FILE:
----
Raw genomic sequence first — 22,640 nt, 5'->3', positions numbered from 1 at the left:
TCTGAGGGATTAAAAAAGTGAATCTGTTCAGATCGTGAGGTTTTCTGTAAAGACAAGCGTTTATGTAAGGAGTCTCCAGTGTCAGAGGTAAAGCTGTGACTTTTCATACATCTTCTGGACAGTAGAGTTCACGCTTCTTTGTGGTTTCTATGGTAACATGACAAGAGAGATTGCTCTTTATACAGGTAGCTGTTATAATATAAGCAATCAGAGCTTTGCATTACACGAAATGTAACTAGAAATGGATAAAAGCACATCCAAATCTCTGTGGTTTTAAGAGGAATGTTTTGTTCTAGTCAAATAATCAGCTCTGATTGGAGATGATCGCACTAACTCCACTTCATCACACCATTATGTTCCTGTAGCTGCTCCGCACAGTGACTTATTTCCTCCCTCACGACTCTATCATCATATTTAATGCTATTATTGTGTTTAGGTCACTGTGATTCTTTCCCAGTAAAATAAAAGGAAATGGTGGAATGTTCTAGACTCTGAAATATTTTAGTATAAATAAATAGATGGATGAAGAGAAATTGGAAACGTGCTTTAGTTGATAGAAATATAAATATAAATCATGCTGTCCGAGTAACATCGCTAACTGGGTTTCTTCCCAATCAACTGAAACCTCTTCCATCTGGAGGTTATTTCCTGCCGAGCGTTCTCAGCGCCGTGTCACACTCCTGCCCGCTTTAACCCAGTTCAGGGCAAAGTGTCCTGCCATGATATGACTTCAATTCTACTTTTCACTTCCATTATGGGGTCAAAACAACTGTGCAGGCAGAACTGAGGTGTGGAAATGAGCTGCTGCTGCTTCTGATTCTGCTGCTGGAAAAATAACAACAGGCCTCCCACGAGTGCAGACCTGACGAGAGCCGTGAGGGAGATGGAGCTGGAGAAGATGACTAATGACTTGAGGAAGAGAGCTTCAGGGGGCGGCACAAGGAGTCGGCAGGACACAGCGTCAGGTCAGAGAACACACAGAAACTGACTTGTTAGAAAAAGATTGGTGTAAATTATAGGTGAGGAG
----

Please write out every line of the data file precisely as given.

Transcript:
Raw genomic sequence first — 22,640 nt, 5'->3', positions numbered from 1 at the left:
TCTGAGGGATTAAAAAAGTGAATCTGTTCAGATCGTGAGGTTTTCTGTAAAGACAAGCGTTTATGTAAGGAGTCTCCAGTGTCAGAGGTAAAGCTGTGACTTTTCATACATCTTCTGGACAGTAGAGTTCACGCTTCTTTGTGGTTTCTATGGTAACATGACAAGAGAGATTGCTCTTTATACAGGTAGCTGTTATAATATAAGCAATCAGAGCTTTGCATTACACGAAATGTAACTAGAAATGGATAAAAGCACATCCAAATCTCTGTGGTTTTAAGAGGAATGTTTTGTTCTAGTCAAATAATCAGCTCTGATTGGAGATGATCGCACTAACTCCACTTCATCACACCATTATGTTCCTGTAGCTGCTCCGCACAGTGACTTATTTCCTCCCTCACGACTCTATCATCATATTTAATGCTATTATTGTGTTTAGGTCACTGTGATTCTTTCCCAGTAAAATAAAAGGAAATGGTGGAATGTTCTAGACTCTGAAATATTTTAGTATAAATAAATAGATGGATGAAGAGAAATTGGAAACGTGCTTTAGTTGATAGAAATATAAATATAAATCATGCTGTCCGAGTAACATCGCTAACTGGGTTTCTTCCCAATCAACTGAAACCTCTTCCATCTGGAGGTTATTTCCTGCCGAGCGTTCTCAGCGCCGTGTCACACTCCTGCCCGCTTTAACCCAGTTCAGGGCAAAGTGTCCTGCCATGATATGACTTCAATTCTACTTTTCACTTCCATTATGGGGTCAAAACAACTGTGCAGGCAGAACTGAGGTGTGGAAATGAGCTGCTGCTGCTTCTGATTCTGCTGCTGGAAAAATAACAACAGGCCTCCCACGAGTGCAGACCTGACGAGAGCCGTGAGGGAGATGGAGCTGGAGAAGATGACTAATGACTTGAGGAAGAGAGCTTCAGGGGGCGGCACAAGGAGTCGGCAGGACACAGCGTCAGGTCAGAGAACACACAGAAACTGACTTGTTAGAAAAAGATTGGTGTAAATTATAGGTGAGGAG